Lenten Devotional for Wednesday, March 25

Psalm 146, Isaiah 60:17-22, Matthew 9:27-34

One of the common themes in today’s verses is that of provision. The psalmist praises God for His provision of life, His care for the needy, and his justice for the oppressed. The prophet reminds Israel that God will provide for their nation’s prosperity and security, remembering His covenant as they return from exile. And the apostle describes Jesus’s compassionate restoration of health for two blind beggars and a demon-possessed man.

It is worth noting that each of these readings tie together three phases of time – past, present, and future. The psalmist recognizes God’s creative act in the beginning, worships Him for his present acts of love and mercy, and praises Him for His eternal reign. In the midst of the challenge of rebuilding a nation, the prophet reminds the Israelites that although past sins and rebellion caused their downfall, God has forgiven them, restored them, and has plans for prosperity in their future. The apostle’s narrative demonstrates what happens when the eternal God from creation steps into the present and engages with humanity in ways that foreshadow our glorious hope in His eternal presence.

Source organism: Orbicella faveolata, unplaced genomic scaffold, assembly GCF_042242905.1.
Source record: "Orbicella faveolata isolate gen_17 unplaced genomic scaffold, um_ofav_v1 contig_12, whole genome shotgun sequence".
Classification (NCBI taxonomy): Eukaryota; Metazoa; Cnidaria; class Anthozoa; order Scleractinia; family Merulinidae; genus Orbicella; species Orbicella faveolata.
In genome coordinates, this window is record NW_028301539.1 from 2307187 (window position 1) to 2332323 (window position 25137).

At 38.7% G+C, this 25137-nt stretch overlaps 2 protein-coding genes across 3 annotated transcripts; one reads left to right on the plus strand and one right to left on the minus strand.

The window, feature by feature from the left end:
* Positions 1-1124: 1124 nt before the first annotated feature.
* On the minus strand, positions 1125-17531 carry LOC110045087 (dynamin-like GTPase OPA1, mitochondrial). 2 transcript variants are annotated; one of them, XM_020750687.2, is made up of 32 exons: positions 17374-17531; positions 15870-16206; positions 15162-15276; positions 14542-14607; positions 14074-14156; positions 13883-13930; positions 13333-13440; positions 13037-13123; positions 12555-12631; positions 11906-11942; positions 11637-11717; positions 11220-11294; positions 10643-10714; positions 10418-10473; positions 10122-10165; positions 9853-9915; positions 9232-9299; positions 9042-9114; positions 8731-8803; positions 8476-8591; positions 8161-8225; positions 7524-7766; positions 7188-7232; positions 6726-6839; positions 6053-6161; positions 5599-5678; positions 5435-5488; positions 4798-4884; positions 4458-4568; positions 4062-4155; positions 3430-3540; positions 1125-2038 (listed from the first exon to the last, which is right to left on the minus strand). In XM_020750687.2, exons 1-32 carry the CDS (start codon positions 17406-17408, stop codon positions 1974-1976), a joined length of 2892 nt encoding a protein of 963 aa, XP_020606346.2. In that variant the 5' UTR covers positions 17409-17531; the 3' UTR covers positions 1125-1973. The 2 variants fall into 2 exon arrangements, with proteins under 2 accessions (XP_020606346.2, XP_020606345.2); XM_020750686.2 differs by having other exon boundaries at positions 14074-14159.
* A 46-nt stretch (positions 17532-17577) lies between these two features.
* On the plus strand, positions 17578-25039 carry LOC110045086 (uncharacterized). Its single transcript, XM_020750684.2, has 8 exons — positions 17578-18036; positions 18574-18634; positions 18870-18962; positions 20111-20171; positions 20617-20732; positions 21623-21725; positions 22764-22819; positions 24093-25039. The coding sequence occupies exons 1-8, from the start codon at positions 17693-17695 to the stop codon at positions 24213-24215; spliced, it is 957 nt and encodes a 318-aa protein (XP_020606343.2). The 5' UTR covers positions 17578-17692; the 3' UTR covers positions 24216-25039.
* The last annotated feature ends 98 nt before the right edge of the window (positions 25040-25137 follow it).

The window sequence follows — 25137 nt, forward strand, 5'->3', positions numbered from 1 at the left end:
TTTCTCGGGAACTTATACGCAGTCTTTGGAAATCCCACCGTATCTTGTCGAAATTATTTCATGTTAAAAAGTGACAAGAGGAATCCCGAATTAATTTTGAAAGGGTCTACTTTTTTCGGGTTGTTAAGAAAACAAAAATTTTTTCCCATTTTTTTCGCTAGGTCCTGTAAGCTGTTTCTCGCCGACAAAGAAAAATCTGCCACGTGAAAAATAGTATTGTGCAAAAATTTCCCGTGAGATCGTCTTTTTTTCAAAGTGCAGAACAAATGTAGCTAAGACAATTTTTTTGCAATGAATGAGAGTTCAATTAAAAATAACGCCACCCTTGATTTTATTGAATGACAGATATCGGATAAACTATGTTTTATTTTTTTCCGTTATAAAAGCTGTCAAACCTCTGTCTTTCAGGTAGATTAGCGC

Later in the book of Matthew, Jesus provides us a permanent reminder of the majestic arc of God’s redemptive plan – past, present, and future – through the act of communion (Matthew 26:26-29). As He breaks the bread and takes the cup, He identifies his broken body and spilled blood as the ultimate sacrifice, the provision for their salvation. He then tells the apostles to eat and drink (present), remembering that these elements represent His covenant and forgiveness of sins (past), and that He will not partake again until the return of a renewed kingdom (future).

During today’s meditation, let us look at our own life, our own story, our own past, present, and future. Like the psalmist, let us praise God for the provision of life, His mercy, justice, and compassion. Like the prophet, let us encourage ourselves and one another to lift our eyes from current circumstances and cast our hope on the Lord and his design for our lives. And, like the apostle, let us marvel at the cross, Jesus’s final and permanent provision of victory of life over death, our everlasting hope, and our eternal destiny

Jeremy Lane, Director of the School of Music

College of Music & Performing Arts

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